Color contrasts help you control the message

By Bob Behounek

Posted on Thursday, January 28th, 2021

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Simultaneous contrasts take place when you use two colors together that are on opposite sides of the color wheel.

“Opposites attract,” says the old, oft-repeated saying. This doesn’t only apply to marriages, friendships and magnets. It applies to sign design, too. Opposites attract the viewer’s eye.

Picking up where we left off on the subject of color contrasts, the word contrast is defined in the dictionary as, “Two things side by side so as to show their differences.” Consider the reflectability of color that we discussed before—where light causes certain colors to come forward and others to retreat. Those contrasting percentages allow us to use low reflectability colors with high reflectability colors to make our images readable and clear to understand.

Using these percentages, let’s move along into another important contrast category—simultaneous contrasts. Simul-what? I know this sounds like a fancy phrase, but it is yet another big piece of the puzzle. Simultaneous contrasts take place when you use two colors together that are on opposite sides of the ever-beloved color wheel.

Yes, opposite colors used together with the same or similar reflectability will create a simultaneous contrast. These two colors will electrify a charge, if you will, with one another because they are totally opposite from each other on that color wheel.

These pure colors are pretty much the same brightness or dullness (sometimes referred to as intensity). For instance, red is directly across from green. Using the two together will make the green look greener and the red look redder. You know, like two opposite people—one short and one tall. Each will make the other look more so. If two colors are used that are not directly across from one another on the color wheel, a lesser charge between them will occur.

Every sign design situation presents itself with various color needs, and understanding them can save a lot of valuable design time. The psychological impact of color can determine the mood of our sign before any verbal communication is established.

As we have reviewed before, warm colors such as red, orange, yellow and burgundy will advance to the front. Cool colors such as blues and violets will retreat to the background. Using various opposite combinations together creates simultaneous color charges within our signage. Those warm colors can create excitement and flash; adding cool colors will neutralize and bring the tempo down somewhat so that balance is achieved.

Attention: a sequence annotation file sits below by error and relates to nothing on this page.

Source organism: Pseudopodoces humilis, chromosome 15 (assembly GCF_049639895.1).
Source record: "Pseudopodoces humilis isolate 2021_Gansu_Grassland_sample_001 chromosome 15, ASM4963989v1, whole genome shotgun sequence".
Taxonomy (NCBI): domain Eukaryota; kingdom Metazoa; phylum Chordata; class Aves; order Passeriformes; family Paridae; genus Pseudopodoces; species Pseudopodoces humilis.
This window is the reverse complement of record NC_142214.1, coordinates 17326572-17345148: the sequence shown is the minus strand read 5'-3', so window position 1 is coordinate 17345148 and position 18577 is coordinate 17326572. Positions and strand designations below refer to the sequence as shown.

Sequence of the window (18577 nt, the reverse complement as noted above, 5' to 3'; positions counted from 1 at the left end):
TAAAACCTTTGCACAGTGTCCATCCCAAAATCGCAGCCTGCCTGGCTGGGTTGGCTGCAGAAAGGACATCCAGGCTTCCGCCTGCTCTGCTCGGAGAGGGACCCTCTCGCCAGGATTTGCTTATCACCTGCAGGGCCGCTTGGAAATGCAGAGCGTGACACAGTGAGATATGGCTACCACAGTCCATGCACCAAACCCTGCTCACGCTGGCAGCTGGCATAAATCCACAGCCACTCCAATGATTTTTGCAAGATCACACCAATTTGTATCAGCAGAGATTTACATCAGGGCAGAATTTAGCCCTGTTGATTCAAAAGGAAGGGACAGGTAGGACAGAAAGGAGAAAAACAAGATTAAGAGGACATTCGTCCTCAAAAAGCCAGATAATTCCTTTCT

Let’s look at a few examples and break them down to see how the colors work together with one another.

Motown Muscle is “supercharging” some very warm colors against some cool colors that are similar on the opposite side of the color wheel. A bunch of neutral white is surrounding these colors, similar to the black on the Otto sign.

The Rudy Vallée showcard has similar characteristics in color usage as the Motown piece. A lot of very warm colors contrasting the cool blues, with some neutral white between the contrasting colors, and black to surround them on the framework.

Otto Painting uses our previously mentioned opposing colors of green and red together. As you can see, that red is making the green look greener and vice-versa. Utilizing a neutral black background allows all the colors to come to the front.

The Dave Lull showcard is using two of our trusty opposing colors again—red and green. Both of those colors have the same brightness level and act as low as a reflectability can be—yet are still able to depict that there is a guitar shape present. This allows the lighter buff-colored lettering to be very visible. I’ll tell you, our green and red friends are creating plenty of simultaneous contrast on this one.

California Dreaming utilizes the warm and cool colors in a similar color intensity level. The pastels in the logo blend well with the high contrasting color of the services this company has to offer. The company’s name is in one warm color all by itself for quick identity while the surrounding colors are giving it a full charge from the opposite side of the color wheel.

When you have trouble utilizing colors on any given sign project, it’s time to pull the magical color wheel out from under your easel. Try pitting some of those opposing colors against one another for that simultaneous contrast charge. •SC

From SignCraft, January/February 2007

Bob Behounek has spent over 40 years as a sign artist and pinstriper in the Chicago, Illinois, area.